Thursday, July 27, 2017

Driverless car bill moves quickly to House floor

Driverless car bill moves quickly to House floor
By Melanie Zanona - 07/27/2017
A driverless car bill is quickly moving through the House, as Congress races to pass the first federal legislation to address the emerging technology.

The Energy and Commerce Committee unanimously approved a legislative package Thursday that would bar states from setting certain driverless car rules and allow manufacturers to deploy up to 100,000 self-driving vehicles per year without meeting existing auto safety standards.

The bill, which comes one week after it was approved by a subcommittee, was the product of bipartisan negotiations, which were reflected in the form of a substitute amendment that dropped late Wednesday night. It is sponsored by Reps. Bob Latta (R-Ohio), Jan Schakowsky (D-Ill.), Debbie Dingell (D-Mich.) and Fred Upton (R-Mich.).


The Senate is also working on similar legislation, which could be released in the coming days.


The House bill would prohibit states from imposing laws related to the design, construction or performance of self-driving cars. But local governments would still maintain traditional auto responsibilities, such as licensing, registration, insurance and law enforcement.

Democrats had been concerned that the initial draft would step on states’ abilities to protect residents, but said they were pleased with the final text, which narrowed the pre-emption language. It also clarified that state motor vehicle dealer laws would not be pre-empted.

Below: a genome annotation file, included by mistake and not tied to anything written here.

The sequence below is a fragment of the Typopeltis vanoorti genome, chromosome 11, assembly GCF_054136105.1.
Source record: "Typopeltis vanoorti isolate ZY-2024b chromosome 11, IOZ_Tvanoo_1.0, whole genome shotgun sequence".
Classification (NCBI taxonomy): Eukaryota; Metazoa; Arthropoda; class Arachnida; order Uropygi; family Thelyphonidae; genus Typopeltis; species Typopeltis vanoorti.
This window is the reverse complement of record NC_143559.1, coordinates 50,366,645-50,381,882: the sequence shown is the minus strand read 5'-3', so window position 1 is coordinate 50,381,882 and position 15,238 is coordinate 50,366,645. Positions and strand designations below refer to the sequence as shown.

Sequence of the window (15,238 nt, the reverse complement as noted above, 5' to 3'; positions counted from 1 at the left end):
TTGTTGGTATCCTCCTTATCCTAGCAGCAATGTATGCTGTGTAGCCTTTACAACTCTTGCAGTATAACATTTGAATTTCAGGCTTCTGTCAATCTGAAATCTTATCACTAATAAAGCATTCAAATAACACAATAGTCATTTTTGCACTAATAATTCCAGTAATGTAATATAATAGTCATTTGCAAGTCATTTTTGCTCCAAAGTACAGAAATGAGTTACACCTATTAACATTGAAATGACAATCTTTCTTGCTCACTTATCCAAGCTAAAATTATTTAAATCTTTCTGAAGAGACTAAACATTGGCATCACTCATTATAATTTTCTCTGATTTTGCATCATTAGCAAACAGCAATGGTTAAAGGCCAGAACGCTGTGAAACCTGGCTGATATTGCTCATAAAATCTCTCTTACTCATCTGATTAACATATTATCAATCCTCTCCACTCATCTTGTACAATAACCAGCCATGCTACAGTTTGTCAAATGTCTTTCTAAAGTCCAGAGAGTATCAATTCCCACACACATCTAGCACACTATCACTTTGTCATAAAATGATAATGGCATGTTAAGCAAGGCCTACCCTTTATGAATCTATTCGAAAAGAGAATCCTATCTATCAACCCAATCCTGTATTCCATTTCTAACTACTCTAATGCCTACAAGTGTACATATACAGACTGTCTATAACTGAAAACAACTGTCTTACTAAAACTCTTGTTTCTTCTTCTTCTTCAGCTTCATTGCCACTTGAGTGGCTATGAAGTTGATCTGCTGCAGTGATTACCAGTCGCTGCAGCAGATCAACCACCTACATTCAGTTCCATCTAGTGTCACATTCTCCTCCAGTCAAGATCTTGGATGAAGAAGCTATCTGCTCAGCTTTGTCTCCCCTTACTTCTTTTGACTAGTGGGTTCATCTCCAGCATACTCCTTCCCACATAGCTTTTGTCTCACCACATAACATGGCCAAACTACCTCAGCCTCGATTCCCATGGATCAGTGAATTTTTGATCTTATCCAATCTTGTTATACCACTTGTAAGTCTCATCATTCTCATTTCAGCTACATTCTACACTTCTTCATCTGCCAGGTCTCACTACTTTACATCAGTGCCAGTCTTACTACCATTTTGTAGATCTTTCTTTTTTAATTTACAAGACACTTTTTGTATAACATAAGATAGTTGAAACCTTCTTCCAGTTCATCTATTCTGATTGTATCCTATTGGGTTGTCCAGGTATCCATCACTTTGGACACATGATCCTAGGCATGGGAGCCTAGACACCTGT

Democrats were also happy that the NHTSA will be required to do rulemakings and set a priority safety plan under the proposal, while the industry will be required to submit Safety Assessment Certifications.

Manufacturers are also required to consider cybersecurity and consumer privacy issues during development — a major priority for Democrats and some Republicans.


Democrats secured language in the measure that requires a phase-in period for the exemptions, so they don’t all hit the roads at once. The measure also requires all exempted vehicles to be made public and requires that any crash involving an exempted vehicle must be reported.

Lawmakers have hailed driverless cars for their power to save lives, reduce traffic and enhance mobility.

To help ensure that, the bill would create an advisory committee to focus on giving seniors and the disabled community access to autonomous vehicles.

The provision was particularly meaningful for Rep. Gregg Harper (R-Miss.), who has a 28-year-old son with a disability who depends on others for rides.

“This opens up possibilities for those who have disabilities. ... This is probably the biggest challenge we have with our son,” Harper said. “We are excited about what this will do.”

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